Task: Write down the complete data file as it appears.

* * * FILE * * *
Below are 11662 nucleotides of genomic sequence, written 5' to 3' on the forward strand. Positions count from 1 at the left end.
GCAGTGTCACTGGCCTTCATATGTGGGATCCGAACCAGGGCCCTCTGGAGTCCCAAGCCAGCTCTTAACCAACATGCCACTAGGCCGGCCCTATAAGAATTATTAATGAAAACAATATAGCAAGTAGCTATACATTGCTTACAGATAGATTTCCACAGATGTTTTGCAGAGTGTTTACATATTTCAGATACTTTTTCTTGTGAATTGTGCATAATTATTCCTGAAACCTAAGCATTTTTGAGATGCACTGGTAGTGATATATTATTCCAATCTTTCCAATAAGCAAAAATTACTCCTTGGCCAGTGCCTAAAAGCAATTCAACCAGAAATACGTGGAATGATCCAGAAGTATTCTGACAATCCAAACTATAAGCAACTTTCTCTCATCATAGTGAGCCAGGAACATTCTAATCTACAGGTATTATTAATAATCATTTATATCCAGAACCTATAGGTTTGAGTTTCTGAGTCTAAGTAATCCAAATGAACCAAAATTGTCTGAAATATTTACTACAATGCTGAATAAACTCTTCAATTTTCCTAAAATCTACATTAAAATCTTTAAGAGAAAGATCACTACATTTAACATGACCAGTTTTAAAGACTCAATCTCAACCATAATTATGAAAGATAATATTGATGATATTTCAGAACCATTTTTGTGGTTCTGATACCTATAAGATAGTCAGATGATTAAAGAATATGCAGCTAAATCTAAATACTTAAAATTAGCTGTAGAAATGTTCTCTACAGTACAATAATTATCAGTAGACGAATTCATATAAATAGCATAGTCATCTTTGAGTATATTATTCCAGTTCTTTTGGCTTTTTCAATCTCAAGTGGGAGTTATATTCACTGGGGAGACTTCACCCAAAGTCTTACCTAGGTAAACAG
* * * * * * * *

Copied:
Below are 11662 nucleotides of genomic sequence, written 5' to 3' on the forward strand. Positions count from 1 at the left end.
GCAGTGTCACTGGCCTTCATATGTGGGATCCGAACCAGGGCCCTCTGGAGTCCCAAGCCAGCTCTTAACCAACATGCCACTAGGCCGGCCCTATAAGAATTATTAATGAAAACAATATAGCAAGTAGCTATACATTGCTTACAGATAGATTTCCACAGATGTTTTGCAGAGTGTTTACATATTTCAGATACTTTTTCTTGTGAATTGTGCATAATTATTCCTGAAACCTAAGCATTTTTGAGATGCACTGGTAGTGATATATTATTCCAATCTTTCCAATAAGCAAAAATTACTCCTTGGCCAGTGCCTAAAAGCAATTCAACCAGAAATACGTGGAATGATCCAGAAGTATTCTGACAATCCAAACTATAAGCAACTTTCTCTCATCATAGTGAGCCAGGAACATTCTAATCTACAGGTATTATTAATAATCATTTATATCCAGAACCTATAGGTTTGAGTTTCTGAGTCTAAGTAATCCAAATGAACCAAAATTGTCTGAAATATTTACTACAATGCTGAATAAACTCTTCAATTTTCCTAAAATCTACATTAAAATCTTTAAGAGAAAGATCACTACATTTAACATGACCAGTTTTAAAGACTCAATCTCAACCATAATTATGAAAGATAATATTGATGATATTTCAGAACCATTTTTGTGGTTCTGATACCTATAAGATAGTCAGATGATTAAAGAATATGCAGCTAAATCTAAATACTTAAAATTAGCTGTAGAAATGTTCTCTACAGTACAATAATTATCAGTAGACGAATTCATATAAATAGCATAGTCATCTTTGAGTATATTATTCCAGTTCTTTTGGCTTTTTCAATCTCAAGTGGGAGTTATATTCACTGGGGAGACTTCACCCAAAGTCTTACCTAGGTAAACAG